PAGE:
Friday, September 17, 2010
The Old Wives Tale: A Forgotten Treasure for BBAW
See, I was right. I'd never heard of it either, and then a few years ago I decided to try and read all the Modern Library Top 100 books (which is a misleading title: it's actually the Top 100 Books of the 20th Century. Though it was selected in 1990s. Go figure). Anyway, this book made the list at #87 (above Call of the Wild and Midnight's Children!) and I was poking around the library one day before a Christmas trip and, on a whim, I decided to take it along.
I was so pleasantly surprised, it was wonderful! Published in 1908, it spans 70 years from the mid-1800s to the early 1900s in England and France. It's the story of two sisters, Sophie and Constance, who are raised in an industrial town in the north. (Bennett wrote other books in his fictional Five Towns, which are based on the Pottery towns near Stoke-on-Trent). Their mother owns a draper's shop, and the story follows the very different lives of the two sisters from their youth through old age.
I expected this to be a difficult Victorian-style read, but it wasn't, not in the least. It was quick and absorbing, with none of the flowery language or convoluted plots I was anticipating. I suppose it would be considered an early neo-Victorian since most of it is set during that period. It was an easy and fast read -- it's about 600 pages long and I think I read it all in two days (though I did spend a fair amount of time in airports).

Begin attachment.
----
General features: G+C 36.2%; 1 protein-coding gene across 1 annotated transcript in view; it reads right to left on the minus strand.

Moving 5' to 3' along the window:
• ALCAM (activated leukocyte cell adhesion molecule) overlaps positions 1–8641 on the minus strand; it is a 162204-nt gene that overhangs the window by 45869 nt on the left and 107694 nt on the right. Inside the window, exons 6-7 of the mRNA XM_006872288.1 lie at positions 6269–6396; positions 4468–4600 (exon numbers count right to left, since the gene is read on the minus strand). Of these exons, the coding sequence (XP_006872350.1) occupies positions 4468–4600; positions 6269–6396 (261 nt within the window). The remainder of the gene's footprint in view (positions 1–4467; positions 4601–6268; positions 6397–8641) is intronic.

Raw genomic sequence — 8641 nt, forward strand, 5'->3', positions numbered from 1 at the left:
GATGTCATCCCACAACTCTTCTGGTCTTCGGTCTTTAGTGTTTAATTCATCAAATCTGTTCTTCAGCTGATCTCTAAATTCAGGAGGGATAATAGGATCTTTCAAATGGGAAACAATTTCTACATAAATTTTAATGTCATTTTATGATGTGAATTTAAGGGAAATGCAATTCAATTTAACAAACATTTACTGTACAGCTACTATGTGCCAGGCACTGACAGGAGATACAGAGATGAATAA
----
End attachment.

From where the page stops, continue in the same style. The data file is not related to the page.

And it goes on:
Arnold Bennett wrote quite a few books, including a non-fiction work called How to Live on 24 Hours a Day, an early self-help book, but most of them are out of print. Well, at least this one is still available though I doubt many bookstores carry it on a regular basis -- if you wanted to buy it you'd probably have to order it online. My library here in Texas doesn't even have this book, sigh. However, the nearby community college has several of Bennett's other works, which I have just added to my ever-growing to-read list. If you're interested in the Victorian period but have fear of Victorian writers, I highly recommend this book.